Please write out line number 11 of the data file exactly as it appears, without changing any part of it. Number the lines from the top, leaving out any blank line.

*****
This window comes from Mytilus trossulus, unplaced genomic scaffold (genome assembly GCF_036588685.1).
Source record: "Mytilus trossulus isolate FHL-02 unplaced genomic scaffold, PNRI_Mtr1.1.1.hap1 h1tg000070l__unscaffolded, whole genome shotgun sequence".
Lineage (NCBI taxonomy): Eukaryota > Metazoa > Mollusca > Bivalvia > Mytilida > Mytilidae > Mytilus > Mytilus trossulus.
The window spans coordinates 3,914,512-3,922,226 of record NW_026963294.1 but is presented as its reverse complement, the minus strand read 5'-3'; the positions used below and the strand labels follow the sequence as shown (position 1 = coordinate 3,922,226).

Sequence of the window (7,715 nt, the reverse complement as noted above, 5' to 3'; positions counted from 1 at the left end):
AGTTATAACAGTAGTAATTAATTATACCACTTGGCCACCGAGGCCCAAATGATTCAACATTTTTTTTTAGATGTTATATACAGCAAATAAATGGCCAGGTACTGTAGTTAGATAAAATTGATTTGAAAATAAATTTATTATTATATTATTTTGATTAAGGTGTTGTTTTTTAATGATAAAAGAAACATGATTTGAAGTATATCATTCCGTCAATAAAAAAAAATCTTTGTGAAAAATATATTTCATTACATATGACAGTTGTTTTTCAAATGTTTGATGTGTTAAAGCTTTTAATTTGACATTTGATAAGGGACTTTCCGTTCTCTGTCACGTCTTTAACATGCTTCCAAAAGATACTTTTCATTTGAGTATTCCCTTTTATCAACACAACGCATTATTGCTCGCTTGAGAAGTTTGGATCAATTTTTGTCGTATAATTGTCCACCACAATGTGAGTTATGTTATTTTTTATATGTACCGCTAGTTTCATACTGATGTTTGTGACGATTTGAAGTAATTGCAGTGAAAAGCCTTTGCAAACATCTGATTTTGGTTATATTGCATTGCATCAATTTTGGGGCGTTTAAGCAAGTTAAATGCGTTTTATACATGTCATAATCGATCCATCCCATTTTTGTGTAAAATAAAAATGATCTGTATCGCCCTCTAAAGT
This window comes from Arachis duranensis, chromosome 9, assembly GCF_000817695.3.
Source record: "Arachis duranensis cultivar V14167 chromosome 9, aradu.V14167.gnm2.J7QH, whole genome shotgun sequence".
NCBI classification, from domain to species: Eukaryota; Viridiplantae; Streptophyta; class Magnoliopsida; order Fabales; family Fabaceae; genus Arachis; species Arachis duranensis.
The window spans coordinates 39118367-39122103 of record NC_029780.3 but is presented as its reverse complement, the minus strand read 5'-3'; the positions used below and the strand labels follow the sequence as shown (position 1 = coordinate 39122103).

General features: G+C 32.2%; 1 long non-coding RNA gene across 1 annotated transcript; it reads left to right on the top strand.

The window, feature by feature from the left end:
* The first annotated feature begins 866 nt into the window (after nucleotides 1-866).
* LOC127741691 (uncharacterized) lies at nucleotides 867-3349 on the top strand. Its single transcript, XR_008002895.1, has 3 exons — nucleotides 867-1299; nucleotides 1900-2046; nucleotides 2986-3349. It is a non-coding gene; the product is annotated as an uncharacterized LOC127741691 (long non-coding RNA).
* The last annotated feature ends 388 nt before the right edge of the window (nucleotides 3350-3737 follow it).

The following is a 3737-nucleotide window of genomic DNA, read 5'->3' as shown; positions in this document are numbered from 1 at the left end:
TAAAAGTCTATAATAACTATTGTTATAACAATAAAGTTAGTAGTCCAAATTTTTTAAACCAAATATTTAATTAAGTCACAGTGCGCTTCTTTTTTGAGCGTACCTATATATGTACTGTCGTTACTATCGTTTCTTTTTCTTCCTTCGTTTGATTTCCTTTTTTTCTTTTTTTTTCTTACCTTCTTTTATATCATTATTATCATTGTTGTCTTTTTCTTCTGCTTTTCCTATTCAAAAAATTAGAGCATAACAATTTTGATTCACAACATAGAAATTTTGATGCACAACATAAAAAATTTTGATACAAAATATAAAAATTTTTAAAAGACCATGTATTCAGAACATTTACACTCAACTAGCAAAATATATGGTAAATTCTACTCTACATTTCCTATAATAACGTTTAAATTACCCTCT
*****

General features: G+C 32.2%; 1 long non-coding RNA gene across 1 annotated transcript; it reads left to right on the top strand.